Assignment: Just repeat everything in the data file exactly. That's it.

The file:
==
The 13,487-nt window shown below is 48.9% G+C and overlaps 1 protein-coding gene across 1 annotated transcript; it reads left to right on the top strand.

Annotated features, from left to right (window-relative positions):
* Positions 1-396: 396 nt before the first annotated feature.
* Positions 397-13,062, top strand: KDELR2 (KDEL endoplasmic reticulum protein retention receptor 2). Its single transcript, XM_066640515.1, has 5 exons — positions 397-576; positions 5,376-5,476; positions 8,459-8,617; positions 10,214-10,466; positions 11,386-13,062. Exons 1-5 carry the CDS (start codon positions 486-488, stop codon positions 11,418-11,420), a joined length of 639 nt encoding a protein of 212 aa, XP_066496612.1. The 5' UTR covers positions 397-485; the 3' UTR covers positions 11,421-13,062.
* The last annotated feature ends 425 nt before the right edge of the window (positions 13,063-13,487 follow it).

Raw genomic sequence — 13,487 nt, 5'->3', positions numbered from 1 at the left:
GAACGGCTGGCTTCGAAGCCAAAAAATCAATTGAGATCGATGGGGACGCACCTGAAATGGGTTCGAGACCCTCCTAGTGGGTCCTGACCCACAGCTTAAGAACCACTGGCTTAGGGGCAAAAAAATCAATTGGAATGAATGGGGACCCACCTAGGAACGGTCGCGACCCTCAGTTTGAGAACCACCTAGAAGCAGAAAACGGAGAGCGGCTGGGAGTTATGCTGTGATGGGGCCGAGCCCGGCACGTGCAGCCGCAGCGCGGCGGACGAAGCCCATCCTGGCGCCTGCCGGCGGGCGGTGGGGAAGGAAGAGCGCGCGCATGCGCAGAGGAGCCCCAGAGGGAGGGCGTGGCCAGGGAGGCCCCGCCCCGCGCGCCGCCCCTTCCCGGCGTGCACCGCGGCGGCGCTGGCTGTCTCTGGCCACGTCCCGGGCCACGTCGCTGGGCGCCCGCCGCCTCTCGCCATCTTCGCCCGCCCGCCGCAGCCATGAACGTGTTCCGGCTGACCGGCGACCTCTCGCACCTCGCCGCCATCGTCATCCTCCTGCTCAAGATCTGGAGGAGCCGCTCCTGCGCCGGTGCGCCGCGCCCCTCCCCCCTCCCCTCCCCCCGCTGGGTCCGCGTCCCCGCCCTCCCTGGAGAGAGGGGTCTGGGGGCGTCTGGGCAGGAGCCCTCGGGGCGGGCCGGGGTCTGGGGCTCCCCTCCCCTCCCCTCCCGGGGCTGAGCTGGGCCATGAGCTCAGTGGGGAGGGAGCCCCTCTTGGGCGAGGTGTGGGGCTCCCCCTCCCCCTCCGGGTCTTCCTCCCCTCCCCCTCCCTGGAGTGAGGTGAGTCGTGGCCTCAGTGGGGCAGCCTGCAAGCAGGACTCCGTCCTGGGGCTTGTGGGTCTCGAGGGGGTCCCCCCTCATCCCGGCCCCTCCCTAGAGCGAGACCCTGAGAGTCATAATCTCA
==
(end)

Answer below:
The 13,487-nt window shown below is 48.9% G+C and overlaps 1 protein-coding gene across 1 annotated transcript; it reads left to right on the top strand.

Annotated features, from left to right (window-relative positions):
* Positions 1-396: 396 nt before the first annotated feature.
* Positions 397-13,062, top strand: KDELR2 (KDEL endoplasmic reticulum protein retention receptor 2). Its single transcript, XM_066640515.1, has 5 exons — positions 397-576; positions 5,376-5,476; positions 8,459-8,617; positions 10,214-10,466; positions 11,386-13,062. Exons 1-5 carry the CDS (start codon positions 486-488, stop codon positions 11,418-11,420), a joined length of 639 nt encoding a protein of 212 aa, XP_066496612.1. The 5' UTR covers positions 397-485; the 3' UTR covers positions 11,421-13,062.
* The last annotated feature ends 425 nt before the right edge of the window (positions 13,063-13,487 follow it).

Raw genomic sequence — 13,487 nt, 5'->3', positions numbered from 1 at the left:
GAACGGCTGGCTTCGAAGCCAAAAAATCAATTGAGATCGATGGGGACGCACCTGAAATGGGTTCGAGACCCTCCTAGTGGGTCCTGACCCACAGCTTAAGAACCACTGGCTTAGGGGCAAAAAAATCAATTGGAATGAATGGGGACCCACCTAGGAACGGTCGCGACCCTCAGTTTGAGAACCACCTAGAAGCAGAAAACGGAGAGCGGCTGGGAGTTATGCTGTGATGGGGCCGAGCCCGGCACGTGCAGCCGCAGCGCGGCGGACGAAGCCCATCCTGGCGCCTGCCGGCGGGCGGTGGGGAAGGAAGAGCGCGCGCATGCGCAGAGGAGCCCCAGAGGGAGGGCGTGGCCAGGGAGGCCCCGCCCCGCGCGCCGCCCCTTCCCGGCGTGCACCGCGGCGGCGCTGGCTGTCTCTGGCCACGTCCCGGGCCACGTCGCTGGGCGCCCGCCGCCTCTCGCCATCTTCGCCCGCCCGCCGCAGCCATGAACGTGTTCCGGCTGACCGGCGACCTCTCGCACCTCGCCGCCATCGTCATCCTCCTGCTCAAGATCTGGAGGAGCCGCTCCTGCGCCGGTGCGCCGCGCCCCTCCCCCCTCCCCTCCCCCCGCTGGGTCCGCGTCCCCGCCCTCCCTGGAGAGAGGGGTCTGGGGGCGTCTGGGCAGGAGCCCTCGGGGCGGGCCGGGGTCTGGGGCTCCCCTCCCCTCCCCTCCCGGGGCTGAGCTGGGCCATGAGCTCAGTGGGGAGGGAGCCCCTCTTGGGCGAGGTGTGGGGCTCCCCCTCCCCCTCCGGGTCTTCCTCCCCTCCCCCTCCCTGGAGTGAGGTGAGTCGTGGCCTCAGTGGGGCAGCCTGCAAGCAGGACTCCGTCCTGGGGCTTGTGGGTCTCGAGGGGGTCCCCCCTCATCCCGGCCCCTCCCTAGAGCGAGACCCTGAGAGTCATAATCTCA